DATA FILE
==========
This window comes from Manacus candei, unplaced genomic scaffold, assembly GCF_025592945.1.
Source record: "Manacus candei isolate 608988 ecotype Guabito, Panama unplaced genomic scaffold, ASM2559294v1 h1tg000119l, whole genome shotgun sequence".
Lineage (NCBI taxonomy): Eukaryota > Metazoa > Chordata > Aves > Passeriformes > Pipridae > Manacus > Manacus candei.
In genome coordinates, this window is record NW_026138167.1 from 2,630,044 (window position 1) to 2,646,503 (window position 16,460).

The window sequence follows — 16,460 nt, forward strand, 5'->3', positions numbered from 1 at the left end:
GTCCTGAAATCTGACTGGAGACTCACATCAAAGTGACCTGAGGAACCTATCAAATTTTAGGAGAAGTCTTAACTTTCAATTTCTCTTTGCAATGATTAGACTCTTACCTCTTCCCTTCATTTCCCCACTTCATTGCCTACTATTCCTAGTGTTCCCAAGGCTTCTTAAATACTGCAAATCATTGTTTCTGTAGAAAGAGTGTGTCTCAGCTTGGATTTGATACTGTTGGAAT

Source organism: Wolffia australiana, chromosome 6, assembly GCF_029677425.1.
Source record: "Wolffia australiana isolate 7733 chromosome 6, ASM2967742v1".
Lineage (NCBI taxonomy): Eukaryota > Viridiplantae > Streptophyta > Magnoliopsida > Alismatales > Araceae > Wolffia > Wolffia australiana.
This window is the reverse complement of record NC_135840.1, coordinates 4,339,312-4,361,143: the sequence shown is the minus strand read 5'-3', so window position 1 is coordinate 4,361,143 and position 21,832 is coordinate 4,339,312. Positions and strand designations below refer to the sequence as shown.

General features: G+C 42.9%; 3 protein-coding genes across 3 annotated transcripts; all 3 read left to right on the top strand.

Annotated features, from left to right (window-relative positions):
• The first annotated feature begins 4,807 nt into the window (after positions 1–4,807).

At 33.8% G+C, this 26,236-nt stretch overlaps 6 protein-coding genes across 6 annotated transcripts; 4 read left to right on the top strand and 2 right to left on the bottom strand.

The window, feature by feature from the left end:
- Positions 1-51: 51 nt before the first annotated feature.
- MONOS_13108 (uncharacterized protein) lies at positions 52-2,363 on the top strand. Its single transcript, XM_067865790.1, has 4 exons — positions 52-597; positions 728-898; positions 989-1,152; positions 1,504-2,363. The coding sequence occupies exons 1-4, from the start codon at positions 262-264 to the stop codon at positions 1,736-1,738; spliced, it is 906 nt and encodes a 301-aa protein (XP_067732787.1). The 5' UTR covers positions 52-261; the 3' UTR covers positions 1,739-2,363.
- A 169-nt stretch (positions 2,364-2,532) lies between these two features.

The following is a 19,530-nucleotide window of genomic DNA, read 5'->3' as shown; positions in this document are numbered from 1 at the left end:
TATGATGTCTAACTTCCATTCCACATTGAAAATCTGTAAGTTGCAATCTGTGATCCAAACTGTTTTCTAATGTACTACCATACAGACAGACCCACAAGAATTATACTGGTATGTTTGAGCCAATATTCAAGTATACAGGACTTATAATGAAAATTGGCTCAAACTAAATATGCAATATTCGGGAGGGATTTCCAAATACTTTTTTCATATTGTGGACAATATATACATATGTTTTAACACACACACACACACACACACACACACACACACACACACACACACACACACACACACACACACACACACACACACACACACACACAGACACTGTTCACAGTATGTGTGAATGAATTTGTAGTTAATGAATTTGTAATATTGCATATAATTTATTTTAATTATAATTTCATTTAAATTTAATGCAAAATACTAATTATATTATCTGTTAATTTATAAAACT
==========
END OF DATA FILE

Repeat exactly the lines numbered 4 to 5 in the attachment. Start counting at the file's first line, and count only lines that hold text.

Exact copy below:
In genome coordinates, this window is record NW_026138167.1 from 2,630,044 (window position 1) to 2,646,503 (window position 16,460).

The window sequence follows — 16,460 nt, forward strand, 5'->3', positions numbered from 1 at the left end: